change stack to a queue

This is a discussion on change stack to a queue within the C Programming forums, part of the General Programming Boards category; Taking my original file stack.c with all the stack functions in it, I need to change so this is a ...

  1. #1
    Registered User sballew's Avatar
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    change stack to a queue

    Taking my original file stack.c with all the stack functions in it, I need to change so this is a queue file.

    What I believe is the only difference is the POP function because in a queue the last item in is the last item out. I know this involves two pointers, but I couldn't follow the example in class. Could someone explain the organization of the POP function?



    here's the stack code

    Code:
    /*****************/
    /*  stack.c      */
    /****************/
    
    #include <stdlib.h>
    #include "stack.h"
    
    struct node {
    
       int data;
       struct node * next;
    };
    
    struct node *first;
    int count;
    
    void make_empty()
    {
       first = NULL;
       count = 0;
    }
    
    int is_empty(void)
    {
       return count == 0;
    }
    
    int is_full(void)
    {
       return 0;
    }
    
    void push(int insert_value)
    {
       struct node *new_node;
    
       new_node=malloc(sizeof(struct node));
       if (new_node == NULL)  {
          printf("Error in push:  stack is full.\n");
          exit (EXIT_FAILURE);
       }
       new_node->data = insert_value;
       new_node->next = first;
       first = new_node;
       count++;
    }
    
    int pop(void)
    {
      struct node * top_node;
      int i;
    
      if (is_empty())  {
         printf("Error in pop: stack is empty.\n");
         exit (EXIT_FAILURE);
      }
    
      printf("%d deleted successfully.\n",first->data);
      top_node=first;
      i = first->data;
      first = first->next;
      free(top_node);
      count--;
      return i;
    }
    
    void print_list()
    {
      struct node *ptr;
      if (first == NULL) {
        printf("List is empty.\n\n");
      }
    
      else  {
           printf("\n\nHere is your list:  \n");
           for (ptr=first;ptr;ptr=ptr->next)
               printf("%d\n",ptr->data);
           return;
      }
    }
    Sue B.

    dazed and confused


  2. #2
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    In the stack, you pushed values to the beginning of the list, and you removed them from the beginning of the list.

    For the queue, you will push items to the end of the list, and remove them from the beginning of the list.

    You can either do this by traversing the list to the end every time you push an element, or maintaining a pointer to the end of the list. I suggest maintaining a pointer to the end of the list.

    Incidentally, this means that the POP function won't have to change... just the PUSH function.
    Callou collei we'll code the way
    Of prime numbers and pings!

  3. #3
    Registered User sballew's Avatar
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    Darnit my instructor asked in class what needs to change in a stack to make it a successful queue and I raised my hand and said you need to change the POP function and he said "Yes".

    Then he proceeded to write some diagram on the board and I got totally lost. And usually its because he gets confused and mucks the thing up himself and then fixes something and then I am left confused. (Please God give me the understanding to get this stuff).

    My text book does not explain queues. So I have no idea where to start to change my function POP nor why you say to change PUSH.

    Please explain...

    There are two pointers needed. One to point to the first node and one to point to the last node. One moves one direction and the other moves in the other direction. What evaluation are you making to make sure you are at the beginning when moving backwards from the end to beginning??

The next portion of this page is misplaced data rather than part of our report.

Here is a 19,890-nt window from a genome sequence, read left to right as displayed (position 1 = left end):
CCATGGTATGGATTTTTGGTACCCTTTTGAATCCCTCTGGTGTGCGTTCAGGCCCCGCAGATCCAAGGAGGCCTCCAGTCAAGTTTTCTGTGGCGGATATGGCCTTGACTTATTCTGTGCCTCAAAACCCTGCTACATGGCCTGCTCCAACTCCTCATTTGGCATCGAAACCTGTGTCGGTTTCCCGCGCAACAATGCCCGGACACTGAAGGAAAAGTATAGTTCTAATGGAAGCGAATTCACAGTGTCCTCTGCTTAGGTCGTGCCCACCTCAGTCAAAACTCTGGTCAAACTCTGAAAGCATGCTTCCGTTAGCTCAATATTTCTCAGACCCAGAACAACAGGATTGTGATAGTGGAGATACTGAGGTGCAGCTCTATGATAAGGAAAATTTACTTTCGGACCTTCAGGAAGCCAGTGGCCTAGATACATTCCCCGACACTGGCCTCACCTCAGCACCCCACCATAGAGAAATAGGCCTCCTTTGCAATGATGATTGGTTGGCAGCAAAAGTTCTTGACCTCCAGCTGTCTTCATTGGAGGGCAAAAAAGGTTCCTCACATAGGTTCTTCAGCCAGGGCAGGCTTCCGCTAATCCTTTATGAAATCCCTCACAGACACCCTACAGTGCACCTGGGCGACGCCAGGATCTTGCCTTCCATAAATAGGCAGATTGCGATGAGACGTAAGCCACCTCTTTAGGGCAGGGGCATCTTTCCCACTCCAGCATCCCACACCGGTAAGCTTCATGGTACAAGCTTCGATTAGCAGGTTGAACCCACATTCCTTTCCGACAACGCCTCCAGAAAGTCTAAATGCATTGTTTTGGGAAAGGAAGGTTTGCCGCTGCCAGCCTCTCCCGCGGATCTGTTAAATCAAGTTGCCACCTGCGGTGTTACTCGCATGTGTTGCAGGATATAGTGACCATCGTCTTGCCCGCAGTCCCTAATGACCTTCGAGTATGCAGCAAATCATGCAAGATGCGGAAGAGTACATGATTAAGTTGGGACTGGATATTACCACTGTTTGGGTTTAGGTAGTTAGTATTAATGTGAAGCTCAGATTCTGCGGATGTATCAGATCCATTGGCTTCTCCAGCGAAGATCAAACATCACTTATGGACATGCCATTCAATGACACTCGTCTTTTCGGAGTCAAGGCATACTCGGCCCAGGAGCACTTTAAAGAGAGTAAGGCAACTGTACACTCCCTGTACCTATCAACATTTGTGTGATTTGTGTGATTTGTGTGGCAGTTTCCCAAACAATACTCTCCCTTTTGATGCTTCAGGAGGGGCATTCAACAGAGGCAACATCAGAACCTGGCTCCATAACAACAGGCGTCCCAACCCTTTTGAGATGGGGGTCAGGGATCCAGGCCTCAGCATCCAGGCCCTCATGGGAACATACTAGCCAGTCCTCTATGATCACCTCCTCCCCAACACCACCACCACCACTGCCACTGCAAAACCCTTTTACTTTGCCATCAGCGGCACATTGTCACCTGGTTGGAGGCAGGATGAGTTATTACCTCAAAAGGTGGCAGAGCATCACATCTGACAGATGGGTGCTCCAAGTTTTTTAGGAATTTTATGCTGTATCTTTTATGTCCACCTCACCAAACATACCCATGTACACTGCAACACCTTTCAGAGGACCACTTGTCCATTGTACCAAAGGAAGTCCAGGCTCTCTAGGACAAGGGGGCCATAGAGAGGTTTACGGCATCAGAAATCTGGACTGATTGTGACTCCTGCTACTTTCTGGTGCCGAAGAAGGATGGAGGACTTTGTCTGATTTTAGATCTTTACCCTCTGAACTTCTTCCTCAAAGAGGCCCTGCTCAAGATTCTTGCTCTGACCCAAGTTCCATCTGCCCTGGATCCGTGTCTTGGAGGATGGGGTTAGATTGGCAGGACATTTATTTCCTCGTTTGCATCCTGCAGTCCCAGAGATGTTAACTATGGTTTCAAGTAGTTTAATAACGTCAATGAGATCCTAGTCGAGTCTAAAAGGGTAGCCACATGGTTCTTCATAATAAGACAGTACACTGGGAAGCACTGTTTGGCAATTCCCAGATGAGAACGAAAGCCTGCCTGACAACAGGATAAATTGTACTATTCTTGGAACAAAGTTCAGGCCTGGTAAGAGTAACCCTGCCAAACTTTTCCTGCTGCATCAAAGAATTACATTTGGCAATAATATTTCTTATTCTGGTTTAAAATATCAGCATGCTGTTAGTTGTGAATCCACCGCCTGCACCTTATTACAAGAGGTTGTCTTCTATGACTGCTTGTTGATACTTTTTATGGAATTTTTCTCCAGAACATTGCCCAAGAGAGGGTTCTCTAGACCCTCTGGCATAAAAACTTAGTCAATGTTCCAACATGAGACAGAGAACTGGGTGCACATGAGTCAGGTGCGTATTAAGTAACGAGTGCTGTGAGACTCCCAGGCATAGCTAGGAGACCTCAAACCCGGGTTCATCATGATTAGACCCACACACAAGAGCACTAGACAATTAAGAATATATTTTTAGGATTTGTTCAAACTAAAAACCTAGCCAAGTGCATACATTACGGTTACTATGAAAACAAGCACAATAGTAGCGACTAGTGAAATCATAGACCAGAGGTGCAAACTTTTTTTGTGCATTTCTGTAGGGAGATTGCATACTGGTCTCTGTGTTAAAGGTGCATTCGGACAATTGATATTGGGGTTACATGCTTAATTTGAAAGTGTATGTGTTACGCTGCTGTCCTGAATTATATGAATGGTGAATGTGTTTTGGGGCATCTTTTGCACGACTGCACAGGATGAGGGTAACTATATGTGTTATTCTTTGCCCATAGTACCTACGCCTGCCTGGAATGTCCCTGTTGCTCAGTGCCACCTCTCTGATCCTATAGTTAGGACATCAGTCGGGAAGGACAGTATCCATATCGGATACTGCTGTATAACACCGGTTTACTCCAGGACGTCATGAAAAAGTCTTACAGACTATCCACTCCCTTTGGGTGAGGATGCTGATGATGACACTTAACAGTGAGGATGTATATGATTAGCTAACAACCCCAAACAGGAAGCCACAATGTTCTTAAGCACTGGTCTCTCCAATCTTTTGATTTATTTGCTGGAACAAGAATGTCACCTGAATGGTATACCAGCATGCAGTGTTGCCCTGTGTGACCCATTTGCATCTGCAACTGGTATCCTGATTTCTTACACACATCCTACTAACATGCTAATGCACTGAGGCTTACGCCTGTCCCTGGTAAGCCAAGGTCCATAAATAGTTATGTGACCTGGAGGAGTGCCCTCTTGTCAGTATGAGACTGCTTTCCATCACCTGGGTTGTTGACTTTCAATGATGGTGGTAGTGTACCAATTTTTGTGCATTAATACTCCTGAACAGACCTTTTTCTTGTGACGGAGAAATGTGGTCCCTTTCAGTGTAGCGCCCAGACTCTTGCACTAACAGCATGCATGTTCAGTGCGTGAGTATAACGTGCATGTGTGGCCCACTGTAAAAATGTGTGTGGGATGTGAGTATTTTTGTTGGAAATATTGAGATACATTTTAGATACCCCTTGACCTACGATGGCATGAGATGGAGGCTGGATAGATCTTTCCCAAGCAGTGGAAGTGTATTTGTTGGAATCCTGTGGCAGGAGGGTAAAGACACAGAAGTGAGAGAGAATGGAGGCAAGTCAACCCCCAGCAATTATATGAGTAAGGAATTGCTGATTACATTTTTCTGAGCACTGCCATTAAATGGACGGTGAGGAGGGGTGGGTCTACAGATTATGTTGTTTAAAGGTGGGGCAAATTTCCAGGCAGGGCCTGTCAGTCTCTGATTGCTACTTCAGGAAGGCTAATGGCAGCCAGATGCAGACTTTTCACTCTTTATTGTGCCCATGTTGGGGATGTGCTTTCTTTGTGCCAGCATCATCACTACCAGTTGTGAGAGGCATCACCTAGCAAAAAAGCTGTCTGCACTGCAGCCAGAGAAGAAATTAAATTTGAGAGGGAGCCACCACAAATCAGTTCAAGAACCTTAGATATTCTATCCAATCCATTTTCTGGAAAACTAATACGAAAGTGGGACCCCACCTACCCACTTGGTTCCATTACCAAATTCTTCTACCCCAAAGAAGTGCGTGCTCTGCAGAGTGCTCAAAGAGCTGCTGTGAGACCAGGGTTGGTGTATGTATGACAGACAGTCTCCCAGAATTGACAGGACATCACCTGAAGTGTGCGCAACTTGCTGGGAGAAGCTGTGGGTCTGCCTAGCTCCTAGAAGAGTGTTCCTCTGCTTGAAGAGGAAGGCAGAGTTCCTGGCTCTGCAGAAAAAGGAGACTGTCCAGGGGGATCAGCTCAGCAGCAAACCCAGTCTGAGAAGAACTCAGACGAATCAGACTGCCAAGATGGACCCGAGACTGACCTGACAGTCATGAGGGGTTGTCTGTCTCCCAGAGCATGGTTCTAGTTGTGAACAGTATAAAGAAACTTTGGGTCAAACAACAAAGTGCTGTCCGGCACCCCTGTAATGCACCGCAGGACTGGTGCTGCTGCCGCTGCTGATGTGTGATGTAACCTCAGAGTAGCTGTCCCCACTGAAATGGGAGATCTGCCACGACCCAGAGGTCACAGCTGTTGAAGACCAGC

Sue B.

    dazed and confused


  4. #4
    Skunkmeister Stoned_Coder's Avatar
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    you originally had a stack as a one ended structure. You pushed onto the top and popped from the top.To change a stack to a queue you open the bottom of the stack up so that the push still goes to the top of the stack but the pop will come from the bottom of the stack rather than the top. Very simple really.
    Free the weed!! Class B to class C is not good enough!!
    And the FAQ is here :- http://faq.cprogramming.com/cgi-bin/smartfaq.cgi

  5. #5
    Registered User sballew's Avatar
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    probably I mangled this queue file all to he** but I have to start somewhere to go forward and get it right.

    I tried to make notes throughout program to show you my questions and hopefully highlight the areas that I need advice for, give me direction if I am going about this in the wrong way. Please....and be NICE.


    Code:
    /*****************/
    /*  queue.c      */
    /*****************/
    
    #include <stdlib.h>
    #include "stack.h"
    
    struct node {
    
       int data;
       struct node * next;
    };
                            /*  declaring the pointers to the first and last nodes of queue   */
    struct node *first;
    struct node *last;
    int count;
    
    void make_empty()      /*  do I initialize  last  here as well? */
    {
       first = NULL;
       count = 0;
    }
    
    int is_empty(void)  /*   i think this is left unchanged   */
    {
       return count == 0;
    }
    
    int is_full(void)       /*  ain't sure what goes here   */
    {
       return 0;
    }
    
    void push(int insert_value)
    {
       struct node *new_node;
       /*  do I need a second pointer to alloc memory to :   like last_node  or something  ???   */   
    
       new_node=malloc(sizeof(struct node));
       if (new_node == NULL)  {
          printf("Error in push:  stack is full.\n");
          exit (EXIT_FAILURE);
       }
       new_node->data = insert_value;
       new_node->next = first;
       first = new_node;
       count++;
    }
    
    int pop(void)
    {    /*  okay here's where I am sure I have mucked things up   PLEASE HELP   */
      struct node * head;
      struct node * tail;  
      int i,j;
    
      if (is_empty())  {
         printf("Error in pop: stack is empty.\n");
         exit (EXIT_FAILURE);
      }
         /*  I am sure I don't need this statement  *